Then, threshing drum II was dynamically balanced, and its equilibrium rotation speed was 810 rpm. The unbalance mass of threshing drum II was measured in the single drum mode of the portable dynamic balancer system. The initial unbalance amount was 3.86 mm in amplitude and 36° in phase. It was recommended to add a weight of 137.7 g whose phase was 258°. Actually, 270 g of weight was added in the direction of 141°. The residual unbalance was 1.18 mm, the phase was 34°, and the amplitude was reduced by 69.2%. The original dynamic balance axis trajectory of single threshing drum II and the axis trajectory after weighting were plotted as shown in Figure 14.
As shown in Figure 14, the horizontal and vertical amplitudes of the axis trajectory were 3.71 mm and 2.42 mm, respectively. However, the axial trajectory of double threshing drum II was reduced after increasing the weight. The horizontal and vertical amplitudes coordinate values of the axis trajectory were significantly reduced, which were 2.02 mm and 1.63 mm, respectively. It can be seen from the above that the test results of the whole combine machine on the spot were remarkable, and the unbalanced amplitude of the drum can be reduced by 69%~91% after dynamic balancing. The double threshing drums dynamic balancing method of multi-stage transmission and step-by-step balance were effective, which greatly reduced the fundamental frequency vibration of the drum and improved the running state of the drum.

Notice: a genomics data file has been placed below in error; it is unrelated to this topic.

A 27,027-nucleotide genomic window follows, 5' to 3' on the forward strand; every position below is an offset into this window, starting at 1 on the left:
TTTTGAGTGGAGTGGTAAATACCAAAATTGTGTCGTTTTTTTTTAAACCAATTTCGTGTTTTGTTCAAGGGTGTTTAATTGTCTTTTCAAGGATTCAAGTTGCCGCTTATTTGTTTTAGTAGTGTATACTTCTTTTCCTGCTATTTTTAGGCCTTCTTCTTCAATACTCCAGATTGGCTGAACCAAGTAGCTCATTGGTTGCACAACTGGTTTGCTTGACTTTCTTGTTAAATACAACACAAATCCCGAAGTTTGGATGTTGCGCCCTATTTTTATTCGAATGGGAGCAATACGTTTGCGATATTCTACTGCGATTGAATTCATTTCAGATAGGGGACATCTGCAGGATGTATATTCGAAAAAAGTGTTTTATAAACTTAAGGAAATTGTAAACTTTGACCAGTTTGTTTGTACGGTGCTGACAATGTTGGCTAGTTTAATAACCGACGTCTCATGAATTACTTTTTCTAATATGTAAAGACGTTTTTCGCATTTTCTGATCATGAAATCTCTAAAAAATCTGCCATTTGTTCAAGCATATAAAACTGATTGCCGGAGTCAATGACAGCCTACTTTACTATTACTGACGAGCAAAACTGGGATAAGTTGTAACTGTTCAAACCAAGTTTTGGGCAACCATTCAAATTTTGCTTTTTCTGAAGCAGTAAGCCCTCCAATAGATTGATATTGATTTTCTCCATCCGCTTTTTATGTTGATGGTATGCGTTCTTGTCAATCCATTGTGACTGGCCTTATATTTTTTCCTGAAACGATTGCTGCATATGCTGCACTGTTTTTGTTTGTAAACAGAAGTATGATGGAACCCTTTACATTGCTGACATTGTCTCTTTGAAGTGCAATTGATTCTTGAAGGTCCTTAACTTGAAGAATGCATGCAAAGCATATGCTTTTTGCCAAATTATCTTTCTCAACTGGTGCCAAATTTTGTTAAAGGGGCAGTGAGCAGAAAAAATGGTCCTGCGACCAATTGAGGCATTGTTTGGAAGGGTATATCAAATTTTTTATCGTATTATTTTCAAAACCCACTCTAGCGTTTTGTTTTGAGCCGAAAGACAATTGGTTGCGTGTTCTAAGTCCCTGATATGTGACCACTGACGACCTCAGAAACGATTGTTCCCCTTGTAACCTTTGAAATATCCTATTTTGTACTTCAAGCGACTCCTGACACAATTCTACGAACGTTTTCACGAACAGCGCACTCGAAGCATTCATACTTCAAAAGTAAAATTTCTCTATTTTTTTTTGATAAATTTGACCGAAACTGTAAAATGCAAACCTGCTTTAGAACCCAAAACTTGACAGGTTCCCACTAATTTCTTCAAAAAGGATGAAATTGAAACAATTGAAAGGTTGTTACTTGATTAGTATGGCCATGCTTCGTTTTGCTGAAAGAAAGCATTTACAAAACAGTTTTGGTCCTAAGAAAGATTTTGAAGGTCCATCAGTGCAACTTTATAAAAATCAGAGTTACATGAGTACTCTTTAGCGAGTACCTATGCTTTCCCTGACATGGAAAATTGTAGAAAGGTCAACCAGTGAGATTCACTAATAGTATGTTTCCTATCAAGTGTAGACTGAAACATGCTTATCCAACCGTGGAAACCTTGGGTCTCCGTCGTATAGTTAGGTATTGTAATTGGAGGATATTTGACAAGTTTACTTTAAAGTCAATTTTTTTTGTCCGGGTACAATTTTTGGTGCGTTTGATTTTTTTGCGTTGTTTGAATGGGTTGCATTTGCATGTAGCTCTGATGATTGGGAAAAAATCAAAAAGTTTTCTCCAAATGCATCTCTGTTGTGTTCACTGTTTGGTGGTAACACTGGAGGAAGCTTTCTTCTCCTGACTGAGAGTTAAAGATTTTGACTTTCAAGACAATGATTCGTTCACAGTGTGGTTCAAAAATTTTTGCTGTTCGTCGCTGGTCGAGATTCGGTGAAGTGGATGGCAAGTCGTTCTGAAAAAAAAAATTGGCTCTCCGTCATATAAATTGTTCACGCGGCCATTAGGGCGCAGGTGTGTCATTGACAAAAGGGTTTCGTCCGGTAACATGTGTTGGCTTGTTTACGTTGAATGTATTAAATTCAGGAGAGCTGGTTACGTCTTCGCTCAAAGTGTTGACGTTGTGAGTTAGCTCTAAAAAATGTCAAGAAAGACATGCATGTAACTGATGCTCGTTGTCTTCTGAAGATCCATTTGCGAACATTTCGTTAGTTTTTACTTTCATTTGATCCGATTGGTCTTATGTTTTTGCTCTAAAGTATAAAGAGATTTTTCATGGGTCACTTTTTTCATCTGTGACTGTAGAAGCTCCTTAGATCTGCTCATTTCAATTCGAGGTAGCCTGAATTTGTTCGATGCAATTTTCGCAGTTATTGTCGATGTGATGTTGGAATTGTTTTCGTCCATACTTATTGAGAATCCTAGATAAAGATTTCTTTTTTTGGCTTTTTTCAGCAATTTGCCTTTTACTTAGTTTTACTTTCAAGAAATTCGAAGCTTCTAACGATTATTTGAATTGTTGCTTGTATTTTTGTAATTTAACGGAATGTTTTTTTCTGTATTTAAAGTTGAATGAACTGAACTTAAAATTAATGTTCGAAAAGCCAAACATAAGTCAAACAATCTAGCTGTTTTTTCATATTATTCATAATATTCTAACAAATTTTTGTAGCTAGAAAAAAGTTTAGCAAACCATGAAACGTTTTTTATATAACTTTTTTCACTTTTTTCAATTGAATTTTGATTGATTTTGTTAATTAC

The power of double threshing drums of the rice crawler combine harvester was output by the Engine and was sequentially transmitted to threshing drum I and threshing drum II. The chain drive of double threshing drums was tensioned by the tensioning wheel. The longitudinal vibration and lateral vibration of the chain drive were the main sources of excitation for the chain drive. Longitudinal vibration had a great influence on the uniformity of chain motion and transmission, while lateral vibration affected the smoothness of the chain drive and produced meshing impact. The unbalance of the threshing drum would exacerbate the meshing vibration during the chain transmission. And the lateral vibration would generate a large dynamic load, which would aggravate the jitter of the chain edge and result in unbalance of the plurality of threshing drums during operation. Since the vibration of the entire chain drive process was extremely complicated, and the lateral vibration of the driving chain was an important cause of the unbalance induced by the transmission system resonance. According to the characteristics of the chain drive, the two sides of the chain were simplified as springs and dampers. This was why the unbalanced amplitude of the drum can be reduced by 69%~91% after dynamic balancing.

4. Conclusions

(1)
In the dynamic balance test of the driven drum, a mass of 58.8 g was added in the direction of 240° of the drum, which artificially caused the drum to be unbalanced. The angle of the unbalance after the weighting was between the initial unbalanced phase 161° and the emphasis phase 240°. At the same rotational speed, the phase of the unbalanced amount after the actual measurement was 108°. It can be seen that the side chain drive affected the unbalanced state of the threshing drum from this phase change. The size and position of the wrap angle of the chain drive would directly affect the phase of the two equivalent unbalanced mass.